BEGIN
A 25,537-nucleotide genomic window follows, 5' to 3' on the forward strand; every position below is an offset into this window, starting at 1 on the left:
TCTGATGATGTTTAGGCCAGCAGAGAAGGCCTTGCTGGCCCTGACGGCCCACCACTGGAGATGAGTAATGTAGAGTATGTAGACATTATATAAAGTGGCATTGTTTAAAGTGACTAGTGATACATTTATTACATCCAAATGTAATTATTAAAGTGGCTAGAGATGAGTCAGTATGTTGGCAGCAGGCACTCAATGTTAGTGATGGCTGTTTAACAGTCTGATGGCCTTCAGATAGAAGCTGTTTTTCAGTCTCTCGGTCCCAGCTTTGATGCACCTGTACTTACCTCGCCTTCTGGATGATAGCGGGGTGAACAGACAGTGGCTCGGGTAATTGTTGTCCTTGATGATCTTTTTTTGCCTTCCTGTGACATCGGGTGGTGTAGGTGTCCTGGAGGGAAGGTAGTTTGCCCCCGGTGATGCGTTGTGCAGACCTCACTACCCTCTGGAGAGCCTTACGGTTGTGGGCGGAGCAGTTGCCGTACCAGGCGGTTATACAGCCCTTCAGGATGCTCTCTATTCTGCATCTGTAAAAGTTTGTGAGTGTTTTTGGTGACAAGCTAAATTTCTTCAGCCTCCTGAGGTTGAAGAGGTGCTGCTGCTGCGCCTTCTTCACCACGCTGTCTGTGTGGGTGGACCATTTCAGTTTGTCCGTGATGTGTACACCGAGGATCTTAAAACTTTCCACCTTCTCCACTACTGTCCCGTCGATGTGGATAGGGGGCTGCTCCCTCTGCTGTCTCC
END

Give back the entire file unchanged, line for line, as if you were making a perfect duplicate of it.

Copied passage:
A 25,537-nucleotide genomic window follows, 5' to 3' on the forward strand; every position below is an offset into this window, starting at 1 on the left:
TCTGATGATGTTTAGGCCAGCAGAGAAGGCCTTGCTGGCCCTGACGGCCCACCACTGGAGATGAGTAATGTAGAGTATGTAGACATTATATAAAGTGGCATTGTTTAAAGTGACTAGTGATACATTTATTACATCCAAATGTAATTATTAAAGTGGCTAGAGATGAGTCAGTATGTTGGCAGCAGGCACTCAATGTTAGTGATGGCTGTTTAACAGTCTGATGGCCTTCAGATAGAAGCTGTTTTTCAGTCTCTCGGTCCCAGCTTTGATGCACCTGTACTTACCTCGCCTTCTGGATGATAGCGGGGTGAACAGACAGTGGCTCGGGTAATTGTTGTCCTTGATGATCTTTTTTTGCCTTCCTGTGACATCGGGTGGTGTAGGTGTCCTGGAGGGAAGGTAGTTTGCCCCCGGTGATGCGTTGTGCAGACCTCACTACCCTCTGGAGAGCCTTACGGTTGTGGGCGGAGCAGTTGCCGTACCAGGCGGTTATACAGCCCTTCAGGATGCTCTCTATTCTGCATCTGTAAAAGTTTGTGAGTGTTTTTGGTGACAAGCTAAATTTCTTCAGCCTCCTGAGGTTGAAGAGGTGCTGCTGCTGCGCCTTCTTCACCACGCTGTCTGTGTGGGTGGACCATTTCAGTTTGTCCGTGATGTGTACACCGAGGATCTTAAAACTTTCCACCTTCTCCACTACTGTCCCGTCGATGTGGATAGGGGGCTGCTCCCTCTGCTGTCTCC